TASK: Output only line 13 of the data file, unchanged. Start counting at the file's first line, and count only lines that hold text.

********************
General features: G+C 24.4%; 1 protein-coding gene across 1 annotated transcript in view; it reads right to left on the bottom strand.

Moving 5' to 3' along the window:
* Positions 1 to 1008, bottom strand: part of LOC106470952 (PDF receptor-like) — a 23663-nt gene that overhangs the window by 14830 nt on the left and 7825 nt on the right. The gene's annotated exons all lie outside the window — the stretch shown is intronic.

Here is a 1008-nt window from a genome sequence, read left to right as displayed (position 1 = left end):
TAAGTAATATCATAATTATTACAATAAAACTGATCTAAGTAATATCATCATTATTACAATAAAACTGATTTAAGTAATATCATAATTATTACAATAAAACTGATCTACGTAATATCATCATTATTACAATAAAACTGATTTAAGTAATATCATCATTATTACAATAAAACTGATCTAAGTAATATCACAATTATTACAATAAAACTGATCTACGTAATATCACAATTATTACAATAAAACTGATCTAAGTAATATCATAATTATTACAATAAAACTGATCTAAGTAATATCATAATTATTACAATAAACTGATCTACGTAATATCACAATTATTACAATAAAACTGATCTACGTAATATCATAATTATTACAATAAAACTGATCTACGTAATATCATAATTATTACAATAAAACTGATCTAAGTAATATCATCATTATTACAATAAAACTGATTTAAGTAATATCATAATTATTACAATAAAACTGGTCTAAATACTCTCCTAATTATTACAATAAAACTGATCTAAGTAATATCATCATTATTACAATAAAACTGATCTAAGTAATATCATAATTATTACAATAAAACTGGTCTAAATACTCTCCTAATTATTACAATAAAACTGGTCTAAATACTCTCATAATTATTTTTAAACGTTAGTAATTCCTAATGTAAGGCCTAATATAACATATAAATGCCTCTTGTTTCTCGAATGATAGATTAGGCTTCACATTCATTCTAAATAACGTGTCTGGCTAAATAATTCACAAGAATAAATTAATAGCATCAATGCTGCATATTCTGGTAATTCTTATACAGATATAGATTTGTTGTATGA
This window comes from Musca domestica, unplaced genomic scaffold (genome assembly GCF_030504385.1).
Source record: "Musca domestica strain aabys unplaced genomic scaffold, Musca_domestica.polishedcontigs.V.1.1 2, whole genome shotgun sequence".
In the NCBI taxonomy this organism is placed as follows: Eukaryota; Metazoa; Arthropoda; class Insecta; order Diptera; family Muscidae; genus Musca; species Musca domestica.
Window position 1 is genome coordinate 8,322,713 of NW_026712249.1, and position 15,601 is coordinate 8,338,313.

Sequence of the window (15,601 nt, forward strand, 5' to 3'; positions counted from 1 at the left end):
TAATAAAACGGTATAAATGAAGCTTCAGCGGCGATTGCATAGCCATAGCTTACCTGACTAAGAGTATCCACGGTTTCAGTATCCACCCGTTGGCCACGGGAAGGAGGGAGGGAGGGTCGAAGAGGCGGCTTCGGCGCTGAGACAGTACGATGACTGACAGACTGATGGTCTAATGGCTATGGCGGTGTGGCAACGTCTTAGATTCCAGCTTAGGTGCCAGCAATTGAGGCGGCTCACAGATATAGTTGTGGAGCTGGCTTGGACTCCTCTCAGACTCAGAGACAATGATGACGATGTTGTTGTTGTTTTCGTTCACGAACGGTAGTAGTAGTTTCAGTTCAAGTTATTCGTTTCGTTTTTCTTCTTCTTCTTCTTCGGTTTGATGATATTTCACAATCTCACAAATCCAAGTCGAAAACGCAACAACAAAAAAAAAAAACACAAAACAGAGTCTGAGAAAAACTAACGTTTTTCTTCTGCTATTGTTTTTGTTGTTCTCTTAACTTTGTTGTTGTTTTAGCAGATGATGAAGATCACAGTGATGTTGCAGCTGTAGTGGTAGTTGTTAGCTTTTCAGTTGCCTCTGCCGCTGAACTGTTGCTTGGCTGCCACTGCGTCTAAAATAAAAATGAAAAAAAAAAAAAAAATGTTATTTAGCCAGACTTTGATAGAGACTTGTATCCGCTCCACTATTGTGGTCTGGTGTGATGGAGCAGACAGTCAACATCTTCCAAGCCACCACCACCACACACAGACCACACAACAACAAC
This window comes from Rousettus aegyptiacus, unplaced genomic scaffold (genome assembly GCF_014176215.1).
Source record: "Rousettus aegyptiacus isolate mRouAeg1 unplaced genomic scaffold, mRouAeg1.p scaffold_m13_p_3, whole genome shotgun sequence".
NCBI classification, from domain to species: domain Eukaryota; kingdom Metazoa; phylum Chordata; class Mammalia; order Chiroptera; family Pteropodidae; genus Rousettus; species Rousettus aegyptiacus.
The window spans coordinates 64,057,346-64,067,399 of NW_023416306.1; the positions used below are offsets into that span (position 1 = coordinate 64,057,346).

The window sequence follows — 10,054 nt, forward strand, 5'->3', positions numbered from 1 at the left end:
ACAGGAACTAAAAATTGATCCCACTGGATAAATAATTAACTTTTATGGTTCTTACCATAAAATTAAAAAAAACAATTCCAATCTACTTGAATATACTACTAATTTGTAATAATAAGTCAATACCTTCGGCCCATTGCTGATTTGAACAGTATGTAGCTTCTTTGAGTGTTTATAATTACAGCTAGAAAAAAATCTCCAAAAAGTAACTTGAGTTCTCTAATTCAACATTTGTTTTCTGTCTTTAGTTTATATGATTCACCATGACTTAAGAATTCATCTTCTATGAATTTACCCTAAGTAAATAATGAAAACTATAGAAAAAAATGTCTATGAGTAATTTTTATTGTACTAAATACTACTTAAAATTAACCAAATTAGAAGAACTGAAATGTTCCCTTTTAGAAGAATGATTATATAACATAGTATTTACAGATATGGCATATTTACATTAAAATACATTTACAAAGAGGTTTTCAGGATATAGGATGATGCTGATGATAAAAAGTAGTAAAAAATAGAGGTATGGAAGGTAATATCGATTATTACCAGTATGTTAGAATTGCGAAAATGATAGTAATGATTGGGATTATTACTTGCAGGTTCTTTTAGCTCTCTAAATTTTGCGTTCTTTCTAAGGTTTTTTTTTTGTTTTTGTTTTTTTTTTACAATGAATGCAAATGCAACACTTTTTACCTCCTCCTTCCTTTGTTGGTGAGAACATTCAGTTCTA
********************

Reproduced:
Source record: "Rousettus aegyptiacus isolate mRouAeg1 unplaced genomic scaffold, mRouAeg1.p scaffold_m13_p_3, whole genome shotgun sequence".